This book, Design of Everyday Things talks mainly about Norman Don’s experience with regards to the psychology of designing, and why we have problems in our daily lives.
“Why are you having problems?”
I find his answer rather intriguing. “You are too logical.”
Much of machine or product designed nowadays has too many functions, your rice cooker has 7 different buttons for 7 different types of cooking, but you really only need the fast cook and keep warm functions, your washing machine can do 14 types of washing, but you only ever use the 30 minute cycle.
His solution is human-centered design, a philosophy that puts human needs, capabilities and behavior first, then designs that accommodate those needs, capabilities and ways of behaving. I believe that this philosophy is something worth keeping in mind, as it helps to trim out unnecesarry designs in your product, and make it more pleasurable and convenient to use.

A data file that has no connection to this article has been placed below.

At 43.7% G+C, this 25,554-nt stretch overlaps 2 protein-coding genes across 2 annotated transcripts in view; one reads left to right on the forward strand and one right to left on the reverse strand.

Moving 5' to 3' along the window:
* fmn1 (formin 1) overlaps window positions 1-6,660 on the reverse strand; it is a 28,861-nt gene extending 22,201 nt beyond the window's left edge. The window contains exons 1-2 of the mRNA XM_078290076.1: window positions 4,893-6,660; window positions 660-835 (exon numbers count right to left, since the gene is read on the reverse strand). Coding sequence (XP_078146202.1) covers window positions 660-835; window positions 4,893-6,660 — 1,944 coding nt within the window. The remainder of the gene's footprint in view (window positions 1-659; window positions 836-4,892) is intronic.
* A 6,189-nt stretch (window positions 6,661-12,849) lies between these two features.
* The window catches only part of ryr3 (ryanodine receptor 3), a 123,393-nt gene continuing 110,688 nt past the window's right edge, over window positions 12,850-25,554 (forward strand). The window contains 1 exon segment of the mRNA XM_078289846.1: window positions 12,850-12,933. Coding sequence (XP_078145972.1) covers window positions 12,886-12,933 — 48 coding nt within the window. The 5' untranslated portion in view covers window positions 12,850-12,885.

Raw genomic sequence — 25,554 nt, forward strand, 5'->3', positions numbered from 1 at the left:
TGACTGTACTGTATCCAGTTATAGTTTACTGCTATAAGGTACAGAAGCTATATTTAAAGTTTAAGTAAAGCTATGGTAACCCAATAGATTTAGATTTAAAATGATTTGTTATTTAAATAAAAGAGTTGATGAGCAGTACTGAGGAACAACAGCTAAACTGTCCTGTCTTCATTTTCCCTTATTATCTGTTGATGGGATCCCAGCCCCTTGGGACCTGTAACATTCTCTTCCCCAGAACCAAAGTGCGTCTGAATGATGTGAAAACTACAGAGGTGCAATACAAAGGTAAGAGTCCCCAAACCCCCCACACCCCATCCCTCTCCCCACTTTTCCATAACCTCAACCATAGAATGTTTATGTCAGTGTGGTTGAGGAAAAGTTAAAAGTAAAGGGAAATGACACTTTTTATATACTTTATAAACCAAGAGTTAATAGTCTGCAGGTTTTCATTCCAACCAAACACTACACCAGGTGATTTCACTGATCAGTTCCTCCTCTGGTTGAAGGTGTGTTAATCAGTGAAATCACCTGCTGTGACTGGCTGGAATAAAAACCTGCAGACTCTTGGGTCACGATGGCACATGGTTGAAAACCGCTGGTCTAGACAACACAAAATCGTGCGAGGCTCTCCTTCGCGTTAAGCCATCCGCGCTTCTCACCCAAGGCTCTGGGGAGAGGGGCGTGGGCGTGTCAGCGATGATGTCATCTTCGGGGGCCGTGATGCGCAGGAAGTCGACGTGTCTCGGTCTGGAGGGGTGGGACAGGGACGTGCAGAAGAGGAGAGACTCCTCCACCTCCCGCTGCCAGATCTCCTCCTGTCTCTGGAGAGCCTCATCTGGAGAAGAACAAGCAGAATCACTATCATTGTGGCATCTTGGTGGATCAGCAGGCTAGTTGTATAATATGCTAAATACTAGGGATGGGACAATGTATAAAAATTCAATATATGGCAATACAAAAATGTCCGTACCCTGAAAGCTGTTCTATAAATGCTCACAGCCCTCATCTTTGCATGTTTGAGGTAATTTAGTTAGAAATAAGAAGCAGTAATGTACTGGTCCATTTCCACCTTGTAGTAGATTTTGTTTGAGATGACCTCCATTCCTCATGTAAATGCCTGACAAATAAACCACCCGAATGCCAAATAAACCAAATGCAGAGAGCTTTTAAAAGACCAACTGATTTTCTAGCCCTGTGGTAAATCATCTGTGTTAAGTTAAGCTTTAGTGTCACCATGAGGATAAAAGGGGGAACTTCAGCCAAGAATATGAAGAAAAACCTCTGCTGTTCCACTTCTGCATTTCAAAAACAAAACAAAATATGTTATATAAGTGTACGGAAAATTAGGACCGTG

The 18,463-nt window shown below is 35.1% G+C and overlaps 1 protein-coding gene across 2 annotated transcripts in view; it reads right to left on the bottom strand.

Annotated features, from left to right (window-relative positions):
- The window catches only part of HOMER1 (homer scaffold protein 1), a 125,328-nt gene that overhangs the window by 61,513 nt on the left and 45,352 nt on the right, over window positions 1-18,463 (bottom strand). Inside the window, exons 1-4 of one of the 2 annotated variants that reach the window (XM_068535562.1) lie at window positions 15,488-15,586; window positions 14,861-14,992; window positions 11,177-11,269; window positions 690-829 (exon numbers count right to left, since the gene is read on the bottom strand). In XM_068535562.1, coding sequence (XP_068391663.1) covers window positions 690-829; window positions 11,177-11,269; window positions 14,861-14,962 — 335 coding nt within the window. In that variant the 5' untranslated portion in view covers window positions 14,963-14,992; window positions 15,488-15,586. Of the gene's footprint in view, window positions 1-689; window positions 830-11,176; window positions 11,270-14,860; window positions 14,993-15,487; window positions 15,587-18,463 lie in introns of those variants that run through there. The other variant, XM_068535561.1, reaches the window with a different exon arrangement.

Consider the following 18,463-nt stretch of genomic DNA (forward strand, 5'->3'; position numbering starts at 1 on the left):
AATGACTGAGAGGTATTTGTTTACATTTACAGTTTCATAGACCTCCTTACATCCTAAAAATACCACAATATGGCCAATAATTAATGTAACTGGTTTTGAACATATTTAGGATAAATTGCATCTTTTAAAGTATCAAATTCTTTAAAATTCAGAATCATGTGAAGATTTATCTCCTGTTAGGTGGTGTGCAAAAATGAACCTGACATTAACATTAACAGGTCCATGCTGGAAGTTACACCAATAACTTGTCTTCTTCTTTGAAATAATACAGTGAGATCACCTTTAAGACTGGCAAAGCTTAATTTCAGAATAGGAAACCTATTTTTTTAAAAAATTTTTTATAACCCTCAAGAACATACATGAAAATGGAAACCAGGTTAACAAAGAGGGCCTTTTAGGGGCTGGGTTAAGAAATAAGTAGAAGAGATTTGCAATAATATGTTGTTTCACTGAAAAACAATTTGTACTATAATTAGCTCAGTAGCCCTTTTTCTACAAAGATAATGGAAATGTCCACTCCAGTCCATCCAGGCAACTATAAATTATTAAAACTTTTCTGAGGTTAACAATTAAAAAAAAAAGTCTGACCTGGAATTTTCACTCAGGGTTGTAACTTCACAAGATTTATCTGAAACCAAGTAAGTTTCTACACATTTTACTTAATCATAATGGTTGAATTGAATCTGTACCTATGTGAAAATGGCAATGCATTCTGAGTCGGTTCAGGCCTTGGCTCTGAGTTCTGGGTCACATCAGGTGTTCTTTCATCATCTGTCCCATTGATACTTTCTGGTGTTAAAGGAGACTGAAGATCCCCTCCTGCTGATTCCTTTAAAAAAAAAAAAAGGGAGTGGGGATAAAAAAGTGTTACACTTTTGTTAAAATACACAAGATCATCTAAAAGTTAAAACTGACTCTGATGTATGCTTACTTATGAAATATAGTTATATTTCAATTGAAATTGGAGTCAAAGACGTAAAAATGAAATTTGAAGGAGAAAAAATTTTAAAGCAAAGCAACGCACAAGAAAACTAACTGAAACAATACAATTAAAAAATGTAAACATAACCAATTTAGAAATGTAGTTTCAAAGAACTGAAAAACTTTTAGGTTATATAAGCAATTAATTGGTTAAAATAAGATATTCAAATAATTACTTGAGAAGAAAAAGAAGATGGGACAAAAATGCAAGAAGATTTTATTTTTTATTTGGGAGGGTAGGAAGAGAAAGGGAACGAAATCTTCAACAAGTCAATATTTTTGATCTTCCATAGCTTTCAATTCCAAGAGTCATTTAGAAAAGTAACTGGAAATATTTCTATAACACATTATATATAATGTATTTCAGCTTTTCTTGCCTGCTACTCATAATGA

Besides that, the ideas of affordances and signifiers, mapping and feedback, are all concepts that I was vaguely aware of, but could not identify, and through this book, I feel more clarified as to what they are and how I can apply them into my designs for a more pleasurable user experience.